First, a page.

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Why I Like Reading Books
Honestly, I am truly perplexed by people who say they do not like to read, or that some best seller is the only book they have been compelled to read in years. I could not imagine a life without reading, and it is a way to learn about new subjects, and travel to new places.Many years ago I used to have an addiction to buying mass quantities of books. Going to the book store and ordering books online was my passion, but this was during a time when I was making more money and the economy was much better. I still have a large personal library and have not even read every volume in my collection, but these days I have learned to satiate my craving for a new book by checking these out from the library. The library can be one of the best places in the world because it is free to check out books, movies, and other items if you are a resident, and non-residents can usually do the same for around twenty-five dollars. This is a steal for the latter group because many book stores charge around the same price just to be members of their book clubs, which only give you discounts on purchases within the store. Libraries are humanitarian and ecologically friendly because people read and recycle books. I am heart broken when I see people throw perfectly good books away, so if you are contemplating doing so please consider donating books to the library instead. Donated books are either put in a library's collection, or sold at library bookstores to help generate more revenue for these public branches. With the troubled economy you can really support a local library by keeping circulation numbers up, and also donating any unwanted books, CDs, and DVD's. To me libraries are exquisite because these give the masses access to knowledge, which is the true power force of the mind and the heart.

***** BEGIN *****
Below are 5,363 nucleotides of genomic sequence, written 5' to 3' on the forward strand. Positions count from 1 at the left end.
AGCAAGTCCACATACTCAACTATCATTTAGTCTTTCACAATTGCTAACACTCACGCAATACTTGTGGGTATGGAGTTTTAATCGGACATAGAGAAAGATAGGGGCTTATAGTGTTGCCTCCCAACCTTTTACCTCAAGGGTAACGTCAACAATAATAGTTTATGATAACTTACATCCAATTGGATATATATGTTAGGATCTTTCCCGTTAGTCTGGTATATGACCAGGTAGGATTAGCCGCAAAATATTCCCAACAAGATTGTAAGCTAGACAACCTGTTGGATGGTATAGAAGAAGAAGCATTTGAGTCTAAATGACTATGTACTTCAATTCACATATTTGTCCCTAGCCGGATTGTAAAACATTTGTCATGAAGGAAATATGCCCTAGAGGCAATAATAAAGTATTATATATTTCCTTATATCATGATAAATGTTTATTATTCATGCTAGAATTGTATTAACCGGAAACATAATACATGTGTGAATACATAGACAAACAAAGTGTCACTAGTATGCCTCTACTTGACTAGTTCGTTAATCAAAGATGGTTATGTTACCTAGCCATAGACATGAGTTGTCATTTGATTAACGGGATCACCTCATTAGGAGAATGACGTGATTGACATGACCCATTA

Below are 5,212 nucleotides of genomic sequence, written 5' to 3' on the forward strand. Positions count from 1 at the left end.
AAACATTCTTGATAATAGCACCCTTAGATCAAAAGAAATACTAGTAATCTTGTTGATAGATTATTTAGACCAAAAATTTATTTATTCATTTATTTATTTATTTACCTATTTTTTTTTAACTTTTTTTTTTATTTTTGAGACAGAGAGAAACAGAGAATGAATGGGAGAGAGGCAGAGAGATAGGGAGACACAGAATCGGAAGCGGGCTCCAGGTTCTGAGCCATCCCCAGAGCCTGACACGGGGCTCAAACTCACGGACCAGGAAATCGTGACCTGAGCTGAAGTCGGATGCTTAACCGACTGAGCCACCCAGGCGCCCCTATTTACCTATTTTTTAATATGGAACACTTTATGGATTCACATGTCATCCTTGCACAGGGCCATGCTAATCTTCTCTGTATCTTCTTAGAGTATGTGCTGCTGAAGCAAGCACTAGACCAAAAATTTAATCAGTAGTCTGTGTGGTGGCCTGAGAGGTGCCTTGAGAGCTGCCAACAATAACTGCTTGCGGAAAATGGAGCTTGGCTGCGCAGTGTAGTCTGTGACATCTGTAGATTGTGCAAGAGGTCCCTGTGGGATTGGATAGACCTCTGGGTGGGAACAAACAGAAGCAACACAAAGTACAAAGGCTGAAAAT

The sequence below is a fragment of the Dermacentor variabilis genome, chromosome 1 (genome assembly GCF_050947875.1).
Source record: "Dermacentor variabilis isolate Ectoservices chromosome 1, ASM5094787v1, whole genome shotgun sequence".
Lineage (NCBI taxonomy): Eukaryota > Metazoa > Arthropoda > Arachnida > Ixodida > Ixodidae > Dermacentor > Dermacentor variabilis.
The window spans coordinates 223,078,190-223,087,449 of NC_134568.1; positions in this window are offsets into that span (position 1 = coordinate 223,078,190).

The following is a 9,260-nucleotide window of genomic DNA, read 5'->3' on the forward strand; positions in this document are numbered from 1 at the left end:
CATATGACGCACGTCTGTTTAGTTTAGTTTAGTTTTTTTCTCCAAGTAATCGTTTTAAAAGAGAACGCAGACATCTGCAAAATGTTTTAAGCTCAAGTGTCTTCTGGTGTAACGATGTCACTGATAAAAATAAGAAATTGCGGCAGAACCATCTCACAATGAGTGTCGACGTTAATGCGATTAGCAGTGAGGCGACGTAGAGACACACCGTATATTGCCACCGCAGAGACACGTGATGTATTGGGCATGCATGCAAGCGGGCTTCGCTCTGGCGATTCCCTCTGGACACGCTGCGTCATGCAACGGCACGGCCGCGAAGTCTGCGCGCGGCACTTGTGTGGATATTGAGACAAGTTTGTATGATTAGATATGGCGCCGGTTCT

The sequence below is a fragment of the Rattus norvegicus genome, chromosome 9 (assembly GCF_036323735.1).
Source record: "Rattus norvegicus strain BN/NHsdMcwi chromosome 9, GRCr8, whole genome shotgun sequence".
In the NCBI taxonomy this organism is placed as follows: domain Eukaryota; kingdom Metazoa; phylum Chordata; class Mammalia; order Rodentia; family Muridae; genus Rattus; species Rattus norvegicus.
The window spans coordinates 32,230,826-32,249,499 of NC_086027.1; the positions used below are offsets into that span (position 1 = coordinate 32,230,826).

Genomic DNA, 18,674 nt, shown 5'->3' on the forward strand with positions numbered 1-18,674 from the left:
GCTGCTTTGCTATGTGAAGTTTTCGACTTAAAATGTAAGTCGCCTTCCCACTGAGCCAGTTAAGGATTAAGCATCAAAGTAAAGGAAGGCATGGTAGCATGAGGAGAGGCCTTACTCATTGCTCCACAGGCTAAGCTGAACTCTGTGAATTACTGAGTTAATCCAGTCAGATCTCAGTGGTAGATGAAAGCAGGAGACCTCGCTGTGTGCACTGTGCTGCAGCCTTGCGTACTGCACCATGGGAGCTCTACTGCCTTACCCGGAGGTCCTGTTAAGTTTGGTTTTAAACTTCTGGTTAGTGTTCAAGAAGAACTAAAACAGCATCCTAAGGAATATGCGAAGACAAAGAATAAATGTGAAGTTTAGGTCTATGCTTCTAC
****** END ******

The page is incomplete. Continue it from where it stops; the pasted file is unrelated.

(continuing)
Reading Is Like Watching A Movie